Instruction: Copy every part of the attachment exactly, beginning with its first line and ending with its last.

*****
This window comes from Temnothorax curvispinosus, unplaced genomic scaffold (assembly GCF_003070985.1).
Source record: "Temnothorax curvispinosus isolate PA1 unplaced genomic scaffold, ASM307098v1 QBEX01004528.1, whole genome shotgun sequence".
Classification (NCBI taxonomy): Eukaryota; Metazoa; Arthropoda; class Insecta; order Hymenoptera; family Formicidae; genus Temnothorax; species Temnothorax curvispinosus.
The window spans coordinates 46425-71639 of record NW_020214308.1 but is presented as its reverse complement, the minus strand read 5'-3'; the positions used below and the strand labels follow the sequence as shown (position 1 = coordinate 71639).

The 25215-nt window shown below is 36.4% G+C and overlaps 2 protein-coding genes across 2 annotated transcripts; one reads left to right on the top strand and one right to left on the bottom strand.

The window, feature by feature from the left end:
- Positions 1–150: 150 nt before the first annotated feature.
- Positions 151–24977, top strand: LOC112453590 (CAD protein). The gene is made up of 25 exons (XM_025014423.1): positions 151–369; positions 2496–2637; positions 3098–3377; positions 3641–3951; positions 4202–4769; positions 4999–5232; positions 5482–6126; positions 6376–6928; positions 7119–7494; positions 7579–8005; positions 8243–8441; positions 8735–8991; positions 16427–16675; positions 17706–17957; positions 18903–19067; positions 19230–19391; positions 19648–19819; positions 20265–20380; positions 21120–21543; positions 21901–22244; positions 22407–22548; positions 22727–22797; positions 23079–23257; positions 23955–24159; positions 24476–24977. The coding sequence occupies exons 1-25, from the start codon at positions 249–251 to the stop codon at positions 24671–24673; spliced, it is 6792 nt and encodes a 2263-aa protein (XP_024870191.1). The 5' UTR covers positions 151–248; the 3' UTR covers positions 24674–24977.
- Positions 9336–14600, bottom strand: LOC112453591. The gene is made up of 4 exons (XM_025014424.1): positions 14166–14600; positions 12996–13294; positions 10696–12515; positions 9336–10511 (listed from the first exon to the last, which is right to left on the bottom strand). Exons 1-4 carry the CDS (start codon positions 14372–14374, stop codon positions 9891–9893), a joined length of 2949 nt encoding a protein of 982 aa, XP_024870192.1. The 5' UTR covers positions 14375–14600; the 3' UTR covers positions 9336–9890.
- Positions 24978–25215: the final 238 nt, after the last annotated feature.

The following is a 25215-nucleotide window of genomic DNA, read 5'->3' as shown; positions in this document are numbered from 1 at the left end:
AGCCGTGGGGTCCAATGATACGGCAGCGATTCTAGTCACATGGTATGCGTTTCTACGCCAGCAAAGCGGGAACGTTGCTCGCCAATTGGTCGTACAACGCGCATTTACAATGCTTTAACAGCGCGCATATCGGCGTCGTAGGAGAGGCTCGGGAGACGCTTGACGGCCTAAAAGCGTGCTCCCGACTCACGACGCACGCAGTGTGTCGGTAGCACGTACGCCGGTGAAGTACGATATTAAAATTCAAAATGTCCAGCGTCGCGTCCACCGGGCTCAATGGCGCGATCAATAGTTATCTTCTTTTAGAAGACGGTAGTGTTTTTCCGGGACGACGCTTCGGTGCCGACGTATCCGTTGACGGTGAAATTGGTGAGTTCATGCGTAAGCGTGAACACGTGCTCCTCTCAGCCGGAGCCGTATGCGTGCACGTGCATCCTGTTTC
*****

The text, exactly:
This window comes from Temnothorax curvispinosus, unplaced genomic scaffold (assembly GCF_003070985.1).
Source record: "Temnothorax curvispinosus isolate PA1 unplaced genomic scaffold, ASM307098v1 QBEX01004528.1, whole genome shotgun sequence".
Classification (NCBI taxonomy): Eukaryota; Metazoa; Arthropoda; class Insecta; order Hymenoptera; family Formicidae; genus Temnothorax; species Temnothorax curvispinosus.
The window spans coordinates 46425-71639 of record NW_020214308.1 but is presented as its reverse complement, the minus strand read 5'-3'; the positions used below and the strand labels follow the sequence as shown (position 1 = coordinate 71639).

The 25215-nt window shown below is 36.4% G+C and overlaps 2 protein-coding genes across 2 annotated transcripts; one reads left to right on the top strand and one right to left on the bottom strand.

The window, feature by feature from the left end:
- Positions 1–150: 150 nt before the first annotated feature.
- Positions 151–24977, top strand: LOC112453590 (CAD protein). The gene is made up of 25 exons (XM_025014423.1): positions 151–369; positions 2496–2637; positions 3098–3377; positions 3641–3951; positions 4202–4769; positions 4999–5232; positions 5482–6126; positions 6376–6928; positions 7119–7494; positions 7579–8005; positions 8243–8441; positions 8735–8991; positions 16427–16675; positions 17706–17957; positions 18903–19067; positions 19230–19391; positions 19648–19819; positions 20265–20380; positions 21120–21543; positions 21901–22244; positions 22407–22548; positions 22727–22797; positions 23079–23257; positions 23955–24159; positions 24476–24977. The coding sequence occupies exons 1-25, from the start codon at positions 249–251 to the stop codon at positions 24671–24673; spliced, it is 6792 nt and encodes a 2263-aa protein (XP_024870191.1). The 5' UTR covers positions 151–248; the 3' UTR covers positions 24674–24977.
- Positions 9336–14600, bottom strand: LOC112453591. The gene is made up of 4 exons (XM_025014424.1): positions 14166–14600; positions 12996–13294; positions 10696–12515; positions 9336–10511 (listed from the first exon to the last, which is right to left on the bottom strand). Exons 1-4 carry the CDS (start codon positions 14372–14374, stop codon positions 9891–9893), a joined length of 2949 nt encoding a protein of 982 aa, XP_024870192.1. The 5' UTR covers positions 14375–14600; the 3' UTR covers positions 9336–9890.
- Positions 24978–25215: the final 238 nt, after the last annotated feature.

The following is a 25215-nucleotide window of genomic DNA, read 5'->3' as shown; positions in this document are numbered from 1 at the left end:
AGCCGTGGGGTCCAATGATACGGCAGCGATTCTAGTCACATGGTATGCGTTTCTACGCCAGCAAAGCGGGAACGTTGCTCGCCAATTGGTCGTACAACGCGCATTTACAATGCTTTAACAGCGCGCATATCGGCGTCGTAGGAGAGGCTCGGGAGACGCTTGACGGCCTAAAAGCGTGCTCCCGACTCACGACGCACGCAGTGTGTCGGTAGCACGTACGCCGGTGAAGTACGATATTAAAATTCAAAATGTCCAGCGTCGCGTCCACCGGGCTCAATGGCGCGATCAATAGTTATCTTCTTTTAGAAGACGGTAGTGTTTTTCCGGGACGACGCTTCGGTGCCGACGTATCCGTTGACGGTGAAATTGGTGAGTTCATGCGTAAGCGTGAACACGTGCTCCTCTCAGCCGGAGCCGTATGCGTGCACGTGCATCCTGTTTC